Signs We Are Approaching a Zombie Economy

Uncertainty over the US fiscal policy, Europe's sovereign crisis and slow global growth have all been contributing factors to turning the US economy into a slow-growth economy that leaves businesses and consumers hesitant. This has shown true in a jobs report released Friday that showed only 80,000 new jobs created in June.

By: Patti Domm
Published: Friday, 6 Jul 2012
CNBC

Uncertainty about U.S. fiscal policy, Europe’s sovereign crisis and slower global growth have turned the U.S. economy into what feels like a slow-moving zombie, leaving businesses and consumers hesitant and reluctant to act.

Those factors combined to hit business confidence and have led to slower activity, evident in Friday’s report showing just 80,000 new jobs created in June. That follows a sluggish 77,000 payrolls in May and 68,000 in April, making the second quarter the worst quarter for jobs in two years.

That report sparked immediate market talk of a new round of asset purchases or “quantitative easing” by the Fed, but the number was not weak enough to generate a clear consensus on when or whether the Fed would act.

CRT Capital Senior Treasury Strategist Ian Lyngen said the economy feels zombie-like. “The risk taking animal spirits have yet to return,” he said.

Europe’s debt crisis and the ongoing drag of deleveraging have made the second leg of the recovery troublesome.

“The U.S. economy has been unable to achieve escape velocity but the amount of monetary and fiscal stimulus in the system has proven adequate enough to keep it going at a 1-2 percent GDP pace. That is slow by historic recovery standards…it feels like a 'zomb'-economy,” said Lyngen.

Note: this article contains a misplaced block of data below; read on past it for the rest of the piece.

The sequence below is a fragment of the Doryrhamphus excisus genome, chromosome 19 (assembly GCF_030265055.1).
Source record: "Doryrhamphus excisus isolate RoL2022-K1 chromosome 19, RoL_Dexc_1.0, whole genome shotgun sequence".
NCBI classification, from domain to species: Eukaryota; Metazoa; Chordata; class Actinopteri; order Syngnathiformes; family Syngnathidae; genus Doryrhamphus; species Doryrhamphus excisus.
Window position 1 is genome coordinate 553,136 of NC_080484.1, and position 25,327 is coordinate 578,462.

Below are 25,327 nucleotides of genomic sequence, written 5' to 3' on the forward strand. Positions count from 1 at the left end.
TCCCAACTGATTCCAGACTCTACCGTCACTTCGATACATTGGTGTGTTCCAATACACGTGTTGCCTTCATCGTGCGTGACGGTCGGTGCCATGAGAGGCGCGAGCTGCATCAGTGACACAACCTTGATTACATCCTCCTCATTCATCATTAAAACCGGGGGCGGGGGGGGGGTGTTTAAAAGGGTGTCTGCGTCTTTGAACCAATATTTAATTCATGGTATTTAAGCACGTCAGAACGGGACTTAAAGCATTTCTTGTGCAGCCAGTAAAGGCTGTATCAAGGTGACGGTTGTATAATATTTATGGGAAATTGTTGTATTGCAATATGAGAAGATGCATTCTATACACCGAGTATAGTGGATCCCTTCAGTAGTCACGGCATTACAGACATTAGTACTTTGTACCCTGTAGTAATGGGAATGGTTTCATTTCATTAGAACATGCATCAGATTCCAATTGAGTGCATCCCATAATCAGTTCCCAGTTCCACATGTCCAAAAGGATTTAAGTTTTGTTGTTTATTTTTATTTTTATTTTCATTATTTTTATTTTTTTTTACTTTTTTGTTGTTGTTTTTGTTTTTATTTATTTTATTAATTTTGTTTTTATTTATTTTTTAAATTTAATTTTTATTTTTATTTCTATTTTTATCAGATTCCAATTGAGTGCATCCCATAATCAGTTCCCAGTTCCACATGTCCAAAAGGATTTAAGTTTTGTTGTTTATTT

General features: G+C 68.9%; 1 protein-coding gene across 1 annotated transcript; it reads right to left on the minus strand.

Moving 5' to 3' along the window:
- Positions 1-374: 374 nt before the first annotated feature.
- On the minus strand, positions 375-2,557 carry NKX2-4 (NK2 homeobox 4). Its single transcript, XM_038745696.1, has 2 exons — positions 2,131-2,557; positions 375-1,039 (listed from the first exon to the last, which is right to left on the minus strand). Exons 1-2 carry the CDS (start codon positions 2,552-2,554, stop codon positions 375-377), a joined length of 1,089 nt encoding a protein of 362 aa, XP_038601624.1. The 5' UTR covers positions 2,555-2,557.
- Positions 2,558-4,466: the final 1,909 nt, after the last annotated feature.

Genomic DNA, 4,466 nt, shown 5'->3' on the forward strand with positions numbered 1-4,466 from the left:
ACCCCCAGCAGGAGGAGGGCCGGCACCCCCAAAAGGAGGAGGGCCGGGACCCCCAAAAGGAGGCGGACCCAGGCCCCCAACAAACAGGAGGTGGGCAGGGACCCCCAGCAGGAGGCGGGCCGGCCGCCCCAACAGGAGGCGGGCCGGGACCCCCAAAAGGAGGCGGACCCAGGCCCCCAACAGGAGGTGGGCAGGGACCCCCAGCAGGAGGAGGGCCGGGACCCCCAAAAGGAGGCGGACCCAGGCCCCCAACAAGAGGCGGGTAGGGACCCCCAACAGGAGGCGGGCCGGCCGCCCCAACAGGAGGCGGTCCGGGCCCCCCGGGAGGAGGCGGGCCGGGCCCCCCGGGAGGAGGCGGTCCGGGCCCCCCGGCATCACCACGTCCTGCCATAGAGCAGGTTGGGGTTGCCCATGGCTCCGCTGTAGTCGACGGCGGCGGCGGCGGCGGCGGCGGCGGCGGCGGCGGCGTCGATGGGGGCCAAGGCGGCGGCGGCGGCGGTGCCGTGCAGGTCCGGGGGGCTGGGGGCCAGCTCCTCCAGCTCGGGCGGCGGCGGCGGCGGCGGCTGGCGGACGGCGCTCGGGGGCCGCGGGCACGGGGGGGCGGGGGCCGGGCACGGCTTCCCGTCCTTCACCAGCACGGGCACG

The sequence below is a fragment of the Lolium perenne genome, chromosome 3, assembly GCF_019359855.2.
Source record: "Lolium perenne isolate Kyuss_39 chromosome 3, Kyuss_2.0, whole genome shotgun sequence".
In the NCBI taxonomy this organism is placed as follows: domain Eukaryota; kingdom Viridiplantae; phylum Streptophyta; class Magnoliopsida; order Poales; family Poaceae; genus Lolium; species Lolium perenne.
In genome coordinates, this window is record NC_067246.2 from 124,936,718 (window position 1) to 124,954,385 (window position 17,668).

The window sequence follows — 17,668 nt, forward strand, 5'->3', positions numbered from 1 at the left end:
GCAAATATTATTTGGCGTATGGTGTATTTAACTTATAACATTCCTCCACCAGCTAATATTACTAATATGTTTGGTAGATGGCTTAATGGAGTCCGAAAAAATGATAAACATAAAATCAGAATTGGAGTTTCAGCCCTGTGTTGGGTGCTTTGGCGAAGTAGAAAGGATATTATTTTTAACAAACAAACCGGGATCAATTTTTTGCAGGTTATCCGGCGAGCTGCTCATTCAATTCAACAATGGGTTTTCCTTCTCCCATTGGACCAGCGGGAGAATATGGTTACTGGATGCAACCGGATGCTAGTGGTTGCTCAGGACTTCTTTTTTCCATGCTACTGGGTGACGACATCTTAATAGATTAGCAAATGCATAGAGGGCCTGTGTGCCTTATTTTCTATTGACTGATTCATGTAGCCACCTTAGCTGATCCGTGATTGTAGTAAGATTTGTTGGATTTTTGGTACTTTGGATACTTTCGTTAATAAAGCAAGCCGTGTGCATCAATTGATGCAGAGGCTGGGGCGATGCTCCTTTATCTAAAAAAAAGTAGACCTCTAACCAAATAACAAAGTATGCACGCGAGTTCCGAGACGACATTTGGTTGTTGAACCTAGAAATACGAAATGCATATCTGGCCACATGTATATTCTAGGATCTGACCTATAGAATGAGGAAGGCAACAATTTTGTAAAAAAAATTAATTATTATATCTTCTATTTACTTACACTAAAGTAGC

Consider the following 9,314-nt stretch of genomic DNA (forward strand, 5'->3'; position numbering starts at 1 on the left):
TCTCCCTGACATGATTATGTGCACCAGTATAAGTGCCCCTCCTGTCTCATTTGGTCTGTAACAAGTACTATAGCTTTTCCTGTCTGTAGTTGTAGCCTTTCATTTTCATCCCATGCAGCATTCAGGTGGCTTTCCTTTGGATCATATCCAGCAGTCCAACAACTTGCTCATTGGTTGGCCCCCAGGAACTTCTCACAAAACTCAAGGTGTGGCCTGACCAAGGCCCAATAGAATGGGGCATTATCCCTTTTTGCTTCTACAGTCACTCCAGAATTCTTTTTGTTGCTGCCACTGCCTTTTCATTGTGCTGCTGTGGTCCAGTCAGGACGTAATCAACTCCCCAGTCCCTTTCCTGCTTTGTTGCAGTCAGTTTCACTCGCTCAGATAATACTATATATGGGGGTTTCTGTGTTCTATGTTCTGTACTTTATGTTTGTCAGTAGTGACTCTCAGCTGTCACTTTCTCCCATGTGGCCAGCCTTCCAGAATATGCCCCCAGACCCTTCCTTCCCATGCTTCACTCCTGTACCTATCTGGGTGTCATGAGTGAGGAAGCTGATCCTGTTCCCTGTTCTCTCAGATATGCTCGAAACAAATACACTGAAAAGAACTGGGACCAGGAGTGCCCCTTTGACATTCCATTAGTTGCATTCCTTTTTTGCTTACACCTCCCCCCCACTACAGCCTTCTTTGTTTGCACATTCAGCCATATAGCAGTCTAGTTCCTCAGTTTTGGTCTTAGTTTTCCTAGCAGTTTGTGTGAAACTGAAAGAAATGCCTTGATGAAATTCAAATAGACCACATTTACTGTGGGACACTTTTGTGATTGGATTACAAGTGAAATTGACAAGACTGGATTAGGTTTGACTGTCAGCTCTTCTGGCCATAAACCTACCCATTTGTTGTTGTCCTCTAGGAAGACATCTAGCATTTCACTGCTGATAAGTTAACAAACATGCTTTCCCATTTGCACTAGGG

“People are increasingly worried about a double dip,” he said.

“It feels like it’s sleepwalking,” Moody’s Economy.com chief economist Mark Zandi said of the economy. "We’re walking but not going anywhere fast. I don’t think we’re dead like a zombie. There is some life underneath, but we are sleepwalking. The reality is people are so nervous and shell shocked, it doesn’t take much to get them to stop what they’re doing.”

Zandi doesn’t think the sluggishness implies a recession. He expects second-quarter growth of 1.8 percent followed by third-quarter growth of 2.2 percent.

“We’re at a 2-percent economy. It doesn’t feel good,” he said. Zandi said one positive is that businesses are basically healthy and while there is a lack of hiring, there is also a lack of firing.

“The only ingredient missing is confidence,” he said.

Businesses have held back on spending ahead of the election, because of a lack of clarity on broader policy but also specifically on uncertainty about health care costs, taxes and the “fiscal cliff.” The fiscal cliff is the year-end expiration of tax breaks and a round of budgetary cuts that come in the first quarter if Congress fails to act. The result would be a hit of about 3 percent on GDP next year, but substantially sharper in the first quarter, Zandi said.

“I can’t believe businesses are not out there saying: ‘I don’t have a reason to hire anybody. Interest rates are going nowhere. I can wait a couple of months to see what happens in the election,’” said BTIG chief global strategist Dan Greenhaus. “There is absolutely nothing on their horizon to suggest that between now and the end of the year that anything will change in the economy.”